Here are a few thoughts for you:
July 3, 2005. I had dived headfirst into 'no man's land'. A mistake? Only time could tell.
Generally speaking, in the U.S. we only use single quotation marks when there is quoted material within another quote. We will put words in quotations if we are using that word ironically.
The journey is still vivid in my head and I can still recall it like no time had passed.
You use the present tense here and then then past tense. You use the word "still" twice in this sentence. If you can get rid of as many of the "to be" verbs as you can, the essay will be stronger. Stronger verbs will also take down your word count--taking out the fluff and leaving more room for the meat. Here's one way of rewording: The journey resides vividly in my mind as if no time has passed. Nineteen words down to thirteen.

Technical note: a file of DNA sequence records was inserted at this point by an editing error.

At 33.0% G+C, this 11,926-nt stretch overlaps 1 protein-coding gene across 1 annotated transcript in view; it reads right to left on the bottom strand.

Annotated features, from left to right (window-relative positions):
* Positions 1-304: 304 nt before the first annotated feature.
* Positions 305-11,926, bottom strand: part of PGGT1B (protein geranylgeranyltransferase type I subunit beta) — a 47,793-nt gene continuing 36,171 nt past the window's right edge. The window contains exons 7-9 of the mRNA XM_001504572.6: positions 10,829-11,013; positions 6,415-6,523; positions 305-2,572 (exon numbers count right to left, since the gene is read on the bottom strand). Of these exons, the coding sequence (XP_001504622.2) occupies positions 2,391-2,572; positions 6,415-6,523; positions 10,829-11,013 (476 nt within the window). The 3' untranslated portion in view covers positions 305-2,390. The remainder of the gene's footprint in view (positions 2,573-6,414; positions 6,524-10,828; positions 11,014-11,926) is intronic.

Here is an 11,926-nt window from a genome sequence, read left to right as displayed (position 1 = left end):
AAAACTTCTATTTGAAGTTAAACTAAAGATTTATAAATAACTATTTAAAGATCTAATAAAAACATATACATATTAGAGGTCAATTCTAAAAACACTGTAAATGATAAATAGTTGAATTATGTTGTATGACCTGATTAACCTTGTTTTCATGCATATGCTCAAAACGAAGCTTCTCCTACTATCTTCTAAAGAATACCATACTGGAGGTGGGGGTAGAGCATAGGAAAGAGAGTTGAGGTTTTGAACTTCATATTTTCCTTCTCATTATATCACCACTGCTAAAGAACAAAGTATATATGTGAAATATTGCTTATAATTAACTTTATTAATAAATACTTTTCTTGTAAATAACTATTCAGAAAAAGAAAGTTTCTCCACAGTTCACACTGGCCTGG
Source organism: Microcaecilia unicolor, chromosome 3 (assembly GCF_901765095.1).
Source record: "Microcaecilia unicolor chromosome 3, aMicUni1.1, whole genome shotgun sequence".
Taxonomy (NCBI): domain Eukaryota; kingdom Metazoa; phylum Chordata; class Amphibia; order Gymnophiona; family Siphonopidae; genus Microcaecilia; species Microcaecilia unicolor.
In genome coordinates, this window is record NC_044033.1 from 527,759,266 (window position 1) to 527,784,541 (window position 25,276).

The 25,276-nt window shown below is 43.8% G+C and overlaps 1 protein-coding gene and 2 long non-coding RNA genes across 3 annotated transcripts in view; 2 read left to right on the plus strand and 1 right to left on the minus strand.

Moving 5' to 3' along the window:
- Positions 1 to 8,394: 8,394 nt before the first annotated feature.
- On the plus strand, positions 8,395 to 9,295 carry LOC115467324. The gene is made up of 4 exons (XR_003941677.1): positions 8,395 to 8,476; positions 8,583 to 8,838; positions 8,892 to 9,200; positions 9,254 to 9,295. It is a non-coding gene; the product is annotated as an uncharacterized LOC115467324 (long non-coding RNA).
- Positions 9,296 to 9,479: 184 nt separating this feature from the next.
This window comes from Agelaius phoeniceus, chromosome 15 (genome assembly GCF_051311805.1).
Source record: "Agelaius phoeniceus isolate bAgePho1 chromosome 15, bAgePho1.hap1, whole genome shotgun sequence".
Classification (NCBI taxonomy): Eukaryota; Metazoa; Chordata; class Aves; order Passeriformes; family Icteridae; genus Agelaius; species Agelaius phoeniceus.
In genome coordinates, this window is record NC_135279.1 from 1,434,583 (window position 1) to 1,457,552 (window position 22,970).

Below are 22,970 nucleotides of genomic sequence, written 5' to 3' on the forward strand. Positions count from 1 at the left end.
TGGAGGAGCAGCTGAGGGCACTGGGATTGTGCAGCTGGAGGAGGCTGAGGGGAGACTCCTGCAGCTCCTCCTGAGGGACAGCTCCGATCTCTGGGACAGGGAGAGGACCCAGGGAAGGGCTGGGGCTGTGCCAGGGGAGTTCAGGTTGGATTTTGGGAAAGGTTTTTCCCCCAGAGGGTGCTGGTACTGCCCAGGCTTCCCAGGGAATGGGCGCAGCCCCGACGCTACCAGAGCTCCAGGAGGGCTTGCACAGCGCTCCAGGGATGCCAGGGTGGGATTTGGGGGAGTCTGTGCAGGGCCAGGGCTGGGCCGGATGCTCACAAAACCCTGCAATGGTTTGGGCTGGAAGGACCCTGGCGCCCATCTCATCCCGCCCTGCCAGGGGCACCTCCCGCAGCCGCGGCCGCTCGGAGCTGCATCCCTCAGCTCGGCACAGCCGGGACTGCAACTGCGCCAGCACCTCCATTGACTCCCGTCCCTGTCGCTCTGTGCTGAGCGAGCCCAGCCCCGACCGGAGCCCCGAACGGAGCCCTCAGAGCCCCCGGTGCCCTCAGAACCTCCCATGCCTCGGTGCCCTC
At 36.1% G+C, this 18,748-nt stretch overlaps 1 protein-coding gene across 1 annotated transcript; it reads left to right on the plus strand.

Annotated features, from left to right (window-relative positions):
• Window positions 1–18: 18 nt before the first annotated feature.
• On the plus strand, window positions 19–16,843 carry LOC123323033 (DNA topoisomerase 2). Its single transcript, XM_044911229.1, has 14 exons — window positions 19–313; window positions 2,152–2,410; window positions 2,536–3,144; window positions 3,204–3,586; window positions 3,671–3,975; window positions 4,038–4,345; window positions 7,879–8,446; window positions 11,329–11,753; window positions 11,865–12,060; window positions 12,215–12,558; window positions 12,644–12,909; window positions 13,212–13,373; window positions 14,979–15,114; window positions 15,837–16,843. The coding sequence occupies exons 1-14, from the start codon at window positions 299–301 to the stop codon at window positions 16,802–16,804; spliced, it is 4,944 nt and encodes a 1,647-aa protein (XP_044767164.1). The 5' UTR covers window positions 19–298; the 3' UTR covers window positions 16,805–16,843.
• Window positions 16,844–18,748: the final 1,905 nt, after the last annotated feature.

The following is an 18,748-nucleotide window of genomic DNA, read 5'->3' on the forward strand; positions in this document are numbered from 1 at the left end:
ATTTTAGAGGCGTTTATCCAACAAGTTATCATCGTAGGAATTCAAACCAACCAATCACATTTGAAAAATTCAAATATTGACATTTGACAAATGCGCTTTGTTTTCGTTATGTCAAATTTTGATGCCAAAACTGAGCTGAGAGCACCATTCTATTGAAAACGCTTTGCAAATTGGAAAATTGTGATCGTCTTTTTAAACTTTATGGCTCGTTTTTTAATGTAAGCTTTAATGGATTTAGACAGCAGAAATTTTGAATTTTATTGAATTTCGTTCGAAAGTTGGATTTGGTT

What I couldn't quite remember was the reason my parents had for venturing steadfast into the vastness of America's 'Last Frontier.
This sentence is a little clunky. Again, pare it down to its essence. There's a stray apostrophe here ... you might have meant it as something to be inclosed in single quotation marks, but you don't need the punctuation in this case. Here's a shorter version: I couldn't quite recall the reason my parents ventured into the vastness of America's Last Frontier. Twenty-one words down to sixteen.
My family and I had boarded a cruise ship at Vancouver Canada set due on Alaska.
We already know that you went to Alaska so you don't need to repeat it here (not that it is wrong, but a denser essay will read better). Put a comma between the city and the country. "Set due" is a bit awkward. Here's a quickie revision: My family boarded an Alaskan-bound cruise ship at Vancouver, Canada. Sixteen words down to eleven and no more passive voice.